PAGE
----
I’m shooting with an 8-megapixel digital SLR. I submitted some images to a lab and requested 24x36-inch prints. I was told that my digital file wasn’t large enough to produce prints of acceptable quality in this size. I’ve had prints made as large as 86 inches from slide film. Do I still need to shoot film for large prints?
Kansas City, Missouri
From your 8-megapixel sensor, you have a better file than would be produced by a scanner at 4000 dpi, even though it’s smaller. The size of the file isn’t the determining factor when it comes to making large images. The file from a digital camera is first generation and thus cleaner than a scanned transparency or negative, which has a grain structure that’s emphasized in the scanning process. I can assure you that if your image is of good quality to start with, you can make a 24x36-inch print from your camera that will be better than if the image was scanned from a 35mm slide.
I’m assuming that you sent the full, uncropped file to the lab and, if so, I don’t know why they should have refused to print your enlargements on the basis of file size. But there are other considerations to make when determining whether a file can produce enlargements of acceptable quality. Be honest with yourself when you evaluate the sharpness, contrast and color of your image.
To hold up in a large print, the original image, whether a digital file or slide, must be perfect. You can’t get a good sense of the printing result from enlarging the image on your computer screen, so it’s not easy to predict the results the lab will get on a large-format printer. But if you have a smaller printer at home, you can blow up the image to 24x36 on your computer and then crop an 8.5x11 or 13x19 section from it and print that. Keep in mind that you don’t look at a 24x36-inch print from eight inches away, so stand back a bit when evaluating your results.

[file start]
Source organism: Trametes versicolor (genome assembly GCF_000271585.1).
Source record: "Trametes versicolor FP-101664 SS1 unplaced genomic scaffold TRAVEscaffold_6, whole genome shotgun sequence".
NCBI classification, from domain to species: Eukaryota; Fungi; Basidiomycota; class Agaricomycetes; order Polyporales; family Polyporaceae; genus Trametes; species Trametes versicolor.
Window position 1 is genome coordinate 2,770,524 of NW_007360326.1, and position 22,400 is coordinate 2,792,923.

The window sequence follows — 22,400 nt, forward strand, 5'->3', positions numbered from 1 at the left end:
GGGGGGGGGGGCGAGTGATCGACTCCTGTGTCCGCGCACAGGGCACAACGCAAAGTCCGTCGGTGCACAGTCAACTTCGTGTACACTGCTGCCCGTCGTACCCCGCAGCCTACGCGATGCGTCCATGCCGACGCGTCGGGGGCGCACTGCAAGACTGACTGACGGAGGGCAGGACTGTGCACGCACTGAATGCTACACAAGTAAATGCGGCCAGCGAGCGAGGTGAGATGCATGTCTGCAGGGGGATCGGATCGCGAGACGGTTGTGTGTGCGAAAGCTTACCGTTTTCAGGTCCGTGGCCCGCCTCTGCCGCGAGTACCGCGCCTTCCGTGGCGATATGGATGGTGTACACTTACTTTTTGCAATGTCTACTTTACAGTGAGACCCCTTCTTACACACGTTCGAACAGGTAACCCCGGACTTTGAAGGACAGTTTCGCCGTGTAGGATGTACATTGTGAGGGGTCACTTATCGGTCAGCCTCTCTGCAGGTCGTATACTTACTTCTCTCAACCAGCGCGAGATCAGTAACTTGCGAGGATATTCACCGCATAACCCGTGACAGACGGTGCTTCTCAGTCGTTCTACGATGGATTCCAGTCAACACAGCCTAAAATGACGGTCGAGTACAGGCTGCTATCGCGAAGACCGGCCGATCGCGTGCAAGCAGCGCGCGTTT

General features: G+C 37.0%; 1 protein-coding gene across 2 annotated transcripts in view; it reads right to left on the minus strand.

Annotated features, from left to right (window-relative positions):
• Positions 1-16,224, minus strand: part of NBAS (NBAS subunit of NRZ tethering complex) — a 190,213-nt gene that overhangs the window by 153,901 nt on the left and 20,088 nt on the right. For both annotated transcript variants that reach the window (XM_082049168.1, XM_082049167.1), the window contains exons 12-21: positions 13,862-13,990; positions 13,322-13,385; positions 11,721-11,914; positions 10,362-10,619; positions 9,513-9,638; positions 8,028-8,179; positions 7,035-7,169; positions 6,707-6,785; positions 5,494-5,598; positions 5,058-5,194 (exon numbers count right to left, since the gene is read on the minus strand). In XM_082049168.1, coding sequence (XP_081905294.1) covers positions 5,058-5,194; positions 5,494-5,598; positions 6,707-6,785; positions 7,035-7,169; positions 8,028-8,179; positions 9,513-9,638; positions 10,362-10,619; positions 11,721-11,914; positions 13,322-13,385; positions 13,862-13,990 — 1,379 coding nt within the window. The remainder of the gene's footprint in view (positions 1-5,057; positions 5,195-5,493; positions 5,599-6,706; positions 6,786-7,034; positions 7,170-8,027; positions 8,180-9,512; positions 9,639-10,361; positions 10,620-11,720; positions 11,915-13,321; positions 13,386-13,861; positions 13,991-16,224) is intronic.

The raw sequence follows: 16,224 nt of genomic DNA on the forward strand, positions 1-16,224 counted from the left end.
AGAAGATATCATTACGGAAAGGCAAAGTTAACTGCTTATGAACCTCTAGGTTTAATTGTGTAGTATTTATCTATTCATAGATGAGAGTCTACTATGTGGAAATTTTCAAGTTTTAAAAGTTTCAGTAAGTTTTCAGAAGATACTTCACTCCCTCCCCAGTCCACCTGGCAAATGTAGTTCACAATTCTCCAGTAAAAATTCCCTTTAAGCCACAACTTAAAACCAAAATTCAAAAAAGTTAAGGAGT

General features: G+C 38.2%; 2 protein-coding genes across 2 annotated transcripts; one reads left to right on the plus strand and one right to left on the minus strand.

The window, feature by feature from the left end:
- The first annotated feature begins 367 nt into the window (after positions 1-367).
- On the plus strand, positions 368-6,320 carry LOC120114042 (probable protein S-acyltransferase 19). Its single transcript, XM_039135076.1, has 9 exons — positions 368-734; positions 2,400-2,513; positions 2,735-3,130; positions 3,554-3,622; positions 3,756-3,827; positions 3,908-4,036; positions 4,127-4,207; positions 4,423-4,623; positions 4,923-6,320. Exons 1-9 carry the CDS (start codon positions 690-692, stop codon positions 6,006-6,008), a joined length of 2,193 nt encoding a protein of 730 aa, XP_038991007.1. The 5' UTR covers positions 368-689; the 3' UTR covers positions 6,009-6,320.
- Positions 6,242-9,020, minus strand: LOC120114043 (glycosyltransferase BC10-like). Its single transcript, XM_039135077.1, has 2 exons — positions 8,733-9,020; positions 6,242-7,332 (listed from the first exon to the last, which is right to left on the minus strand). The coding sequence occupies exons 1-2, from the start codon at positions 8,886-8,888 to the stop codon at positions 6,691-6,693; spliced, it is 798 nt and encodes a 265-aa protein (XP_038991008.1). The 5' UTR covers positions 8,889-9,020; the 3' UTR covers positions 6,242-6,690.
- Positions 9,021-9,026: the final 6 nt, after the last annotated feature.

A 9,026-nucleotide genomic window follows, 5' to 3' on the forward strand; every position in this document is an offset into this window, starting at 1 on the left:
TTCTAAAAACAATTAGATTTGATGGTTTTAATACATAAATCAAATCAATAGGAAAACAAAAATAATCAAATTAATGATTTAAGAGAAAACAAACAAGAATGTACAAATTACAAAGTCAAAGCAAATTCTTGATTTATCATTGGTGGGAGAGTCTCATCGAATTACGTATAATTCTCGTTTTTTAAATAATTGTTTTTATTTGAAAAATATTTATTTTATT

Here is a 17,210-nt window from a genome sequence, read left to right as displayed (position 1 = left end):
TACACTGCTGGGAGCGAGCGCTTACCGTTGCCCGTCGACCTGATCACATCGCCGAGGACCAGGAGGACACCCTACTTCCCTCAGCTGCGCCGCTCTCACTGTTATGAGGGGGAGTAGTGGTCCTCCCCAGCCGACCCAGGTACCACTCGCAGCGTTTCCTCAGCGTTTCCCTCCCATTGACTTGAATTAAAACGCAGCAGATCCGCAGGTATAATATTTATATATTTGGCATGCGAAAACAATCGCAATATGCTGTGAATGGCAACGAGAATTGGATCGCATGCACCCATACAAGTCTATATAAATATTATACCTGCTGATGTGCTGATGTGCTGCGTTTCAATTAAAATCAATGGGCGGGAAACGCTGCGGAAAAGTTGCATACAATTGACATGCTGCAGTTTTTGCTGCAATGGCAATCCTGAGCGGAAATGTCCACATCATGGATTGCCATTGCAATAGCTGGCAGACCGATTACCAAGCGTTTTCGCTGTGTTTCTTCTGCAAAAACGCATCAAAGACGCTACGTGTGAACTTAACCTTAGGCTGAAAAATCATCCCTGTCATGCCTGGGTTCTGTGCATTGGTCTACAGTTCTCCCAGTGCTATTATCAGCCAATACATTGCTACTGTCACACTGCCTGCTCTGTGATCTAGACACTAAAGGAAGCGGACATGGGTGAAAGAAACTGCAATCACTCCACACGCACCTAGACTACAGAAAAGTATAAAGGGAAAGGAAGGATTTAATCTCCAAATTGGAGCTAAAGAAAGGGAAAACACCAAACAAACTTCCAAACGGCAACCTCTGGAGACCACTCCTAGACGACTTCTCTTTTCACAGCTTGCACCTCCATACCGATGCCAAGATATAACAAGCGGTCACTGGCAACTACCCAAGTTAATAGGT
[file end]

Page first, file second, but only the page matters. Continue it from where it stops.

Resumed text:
When you blow up an image on your computer, the process of interpolation enlarges the image and fills in the expanded spaces between the pixels. A number of programs do a very good job of filling in the blanks as you enlarge the image. Within Photoshop itself, use Bicubic Smoother to accomplish the interpolation. Three other programs that claim to do the job better than Photoshop are PhotoZoom Pro 2 by BenVista, Blow Up by Alien Skin and Genuine Fractals 4 by on One Software.
I want to get into the gallery scene and start to sell my prints. I’ve heard a lot about different papers to use for fine-art photo printing, and I’m not sure what to go with. Do you have any suggestions about which papers would be best to produce color fine-art prints that are both high-quality and archival?
Via the Internet